j. Factsheets – Asset Management Companies (AMCs) usually publish monthly reports known as factsheets, It contains critical information related to the performance of the portfolio & details of the schemes managed by the AMC. The idea is to help investors (both existing and potential) to track the overall performance of the mutual fund schemes to make an informed decision.

If you come across any term which you don’t know, please share in a comment, I would be happy to assist you.

2. How to select a mutual fund?

In this excerpt, we will discuss how to select a mutual fund scheme. The whole selection process can be divided into two parts, Internal Analysis, and External Analysis.

a. Internal Analysis includes analyzing yourself. It is divided into 4 steps:

i. Goal – One must first select his/her financial goal. For Example, if the goal is tax saving and return, then tax saving schemes i.e Equity Linked Saving Scheme or ELSS, will be preferable if the goal is capital appreciation with a long term horizon than the Equity scheme will be preferable. So depending upon the goal, the scheme will vary.

ii. Asset Allocation & Risk Determination –The first thing here is to understand what kind of portfolio you want. This is known as asset allocation.

Your asset allocation should have a healthy mixture of high risk and low-risk components. In general, the percentage of funds you allocate to low-risk debt instruments should be equal to your age.

For instance, if you are a 30-year-old, then 30% of your fund allocation should go toward debt instruments. This will cushion you against any downturns in the remaining assets that you have invested in.

A golden rule here is that the younger you are, the more you can invest in equities and other high-risk mutual funds. Up to a certain age, your risk profile should be moderately high as you have certain flexibility to invest in high-return funds without getting too worried about potential losses.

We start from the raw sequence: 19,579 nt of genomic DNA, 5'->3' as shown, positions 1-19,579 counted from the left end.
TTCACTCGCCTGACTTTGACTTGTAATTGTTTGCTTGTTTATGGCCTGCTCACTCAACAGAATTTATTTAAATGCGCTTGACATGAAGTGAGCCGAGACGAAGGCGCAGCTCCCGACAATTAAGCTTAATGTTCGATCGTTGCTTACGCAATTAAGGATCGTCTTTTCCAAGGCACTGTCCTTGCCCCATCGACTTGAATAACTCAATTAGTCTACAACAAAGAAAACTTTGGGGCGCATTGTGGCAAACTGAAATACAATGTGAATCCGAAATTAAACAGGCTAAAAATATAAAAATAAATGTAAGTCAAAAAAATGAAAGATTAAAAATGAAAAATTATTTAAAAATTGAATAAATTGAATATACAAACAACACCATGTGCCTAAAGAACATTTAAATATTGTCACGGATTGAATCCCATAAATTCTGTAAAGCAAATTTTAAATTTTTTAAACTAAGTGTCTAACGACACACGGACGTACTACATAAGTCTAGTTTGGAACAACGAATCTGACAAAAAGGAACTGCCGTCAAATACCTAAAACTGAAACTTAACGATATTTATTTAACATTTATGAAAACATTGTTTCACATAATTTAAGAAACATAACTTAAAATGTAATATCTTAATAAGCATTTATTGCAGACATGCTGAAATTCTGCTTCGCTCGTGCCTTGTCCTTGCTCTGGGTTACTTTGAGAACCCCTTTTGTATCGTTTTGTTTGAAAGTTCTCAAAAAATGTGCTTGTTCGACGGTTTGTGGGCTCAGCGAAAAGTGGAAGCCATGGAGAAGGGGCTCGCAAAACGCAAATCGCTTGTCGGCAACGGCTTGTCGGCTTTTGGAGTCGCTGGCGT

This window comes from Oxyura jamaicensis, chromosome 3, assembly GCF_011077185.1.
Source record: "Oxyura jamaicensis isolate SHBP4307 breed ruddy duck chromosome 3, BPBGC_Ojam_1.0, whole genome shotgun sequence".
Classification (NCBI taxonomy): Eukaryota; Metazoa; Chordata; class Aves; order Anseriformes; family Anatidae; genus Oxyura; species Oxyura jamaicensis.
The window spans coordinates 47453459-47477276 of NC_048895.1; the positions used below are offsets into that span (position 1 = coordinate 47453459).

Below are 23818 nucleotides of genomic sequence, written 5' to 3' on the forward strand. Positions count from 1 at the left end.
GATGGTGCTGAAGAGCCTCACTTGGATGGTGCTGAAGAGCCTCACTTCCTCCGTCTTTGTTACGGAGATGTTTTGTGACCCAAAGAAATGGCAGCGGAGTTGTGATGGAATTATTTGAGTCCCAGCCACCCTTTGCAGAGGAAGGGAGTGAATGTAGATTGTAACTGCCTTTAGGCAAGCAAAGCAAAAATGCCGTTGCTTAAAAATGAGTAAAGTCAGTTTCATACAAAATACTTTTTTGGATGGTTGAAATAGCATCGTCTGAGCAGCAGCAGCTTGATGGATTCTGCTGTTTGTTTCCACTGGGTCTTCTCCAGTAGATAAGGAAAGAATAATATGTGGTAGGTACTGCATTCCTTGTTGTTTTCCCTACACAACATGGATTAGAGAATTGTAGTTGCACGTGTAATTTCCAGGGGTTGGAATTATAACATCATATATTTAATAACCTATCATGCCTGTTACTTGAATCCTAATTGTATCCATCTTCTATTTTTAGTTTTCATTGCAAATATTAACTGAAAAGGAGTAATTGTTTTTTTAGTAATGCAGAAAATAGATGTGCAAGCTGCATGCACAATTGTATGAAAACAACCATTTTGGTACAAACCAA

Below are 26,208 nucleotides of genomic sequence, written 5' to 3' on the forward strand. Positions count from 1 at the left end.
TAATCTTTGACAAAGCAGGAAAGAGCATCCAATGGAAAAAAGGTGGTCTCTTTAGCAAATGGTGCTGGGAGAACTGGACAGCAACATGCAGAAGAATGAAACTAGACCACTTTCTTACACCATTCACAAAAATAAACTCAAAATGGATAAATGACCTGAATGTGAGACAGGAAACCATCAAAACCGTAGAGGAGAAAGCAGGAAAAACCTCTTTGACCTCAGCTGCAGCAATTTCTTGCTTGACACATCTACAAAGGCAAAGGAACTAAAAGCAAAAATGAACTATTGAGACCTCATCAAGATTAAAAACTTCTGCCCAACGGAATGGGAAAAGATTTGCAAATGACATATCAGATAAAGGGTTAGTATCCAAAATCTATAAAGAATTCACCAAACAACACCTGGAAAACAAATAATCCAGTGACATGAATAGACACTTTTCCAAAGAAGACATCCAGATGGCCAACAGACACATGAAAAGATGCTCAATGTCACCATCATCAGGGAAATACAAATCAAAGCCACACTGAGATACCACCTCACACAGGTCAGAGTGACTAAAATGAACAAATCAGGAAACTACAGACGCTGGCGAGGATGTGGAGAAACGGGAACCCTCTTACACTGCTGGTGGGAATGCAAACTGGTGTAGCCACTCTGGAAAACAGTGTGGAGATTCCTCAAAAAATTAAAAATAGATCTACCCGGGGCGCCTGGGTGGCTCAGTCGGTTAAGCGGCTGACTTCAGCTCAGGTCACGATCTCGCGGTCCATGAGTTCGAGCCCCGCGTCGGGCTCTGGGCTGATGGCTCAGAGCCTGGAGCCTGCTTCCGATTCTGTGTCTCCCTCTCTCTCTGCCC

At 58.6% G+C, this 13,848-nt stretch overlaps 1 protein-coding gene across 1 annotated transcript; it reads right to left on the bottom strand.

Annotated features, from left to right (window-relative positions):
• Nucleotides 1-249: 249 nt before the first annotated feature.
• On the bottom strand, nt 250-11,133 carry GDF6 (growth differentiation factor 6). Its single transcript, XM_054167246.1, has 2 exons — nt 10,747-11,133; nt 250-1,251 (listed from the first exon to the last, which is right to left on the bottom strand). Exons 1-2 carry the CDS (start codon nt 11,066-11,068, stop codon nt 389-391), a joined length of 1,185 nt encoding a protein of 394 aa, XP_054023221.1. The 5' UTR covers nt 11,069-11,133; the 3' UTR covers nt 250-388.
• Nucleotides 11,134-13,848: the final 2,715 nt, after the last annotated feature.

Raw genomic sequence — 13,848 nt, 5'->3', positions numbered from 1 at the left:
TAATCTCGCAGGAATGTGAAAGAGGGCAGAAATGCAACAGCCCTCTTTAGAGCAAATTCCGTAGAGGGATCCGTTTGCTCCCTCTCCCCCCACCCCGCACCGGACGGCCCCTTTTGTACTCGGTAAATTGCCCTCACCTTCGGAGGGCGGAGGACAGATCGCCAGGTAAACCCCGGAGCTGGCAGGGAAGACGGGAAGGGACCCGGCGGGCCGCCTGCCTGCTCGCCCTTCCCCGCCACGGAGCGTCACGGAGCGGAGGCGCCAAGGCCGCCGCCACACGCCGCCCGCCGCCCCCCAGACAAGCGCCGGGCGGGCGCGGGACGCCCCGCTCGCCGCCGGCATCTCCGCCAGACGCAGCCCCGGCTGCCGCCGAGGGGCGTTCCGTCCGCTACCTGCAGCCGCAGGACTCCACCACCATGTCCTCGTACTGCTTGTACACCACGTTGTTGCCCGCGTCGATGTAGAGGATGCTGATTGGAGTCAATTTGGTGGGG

iii. Tenure – Person with a longer time horizon can prefer an equity scheme, it will give a better return in the long term by averaging out the volatility. If the person has a shorter time horizon then Liquid or debt schemes must be preferred as it will have low volatility.

iv. SIP/Lumpsum – If you don’t have enough money, or you are a salaried person then SIP will be a preferable option.

b. External Analysis – Once the internal analysis is done, External Analysis can be commenced. The external analysis is nothing but finding the right schemes fitting the requirements as per internal analysis and comparing all such befitting scheme to find the best-suited scheme.

i. The first step is to find the top-rated scheme in the same type. There are many credit rating agency ranks the schemes of the mutual fund, so first, one can go and check the top-rated schemes, For example, CRISIL, it provides a rating on the mutual fund, the CRISIL’S ranking can be accessed for free on their website.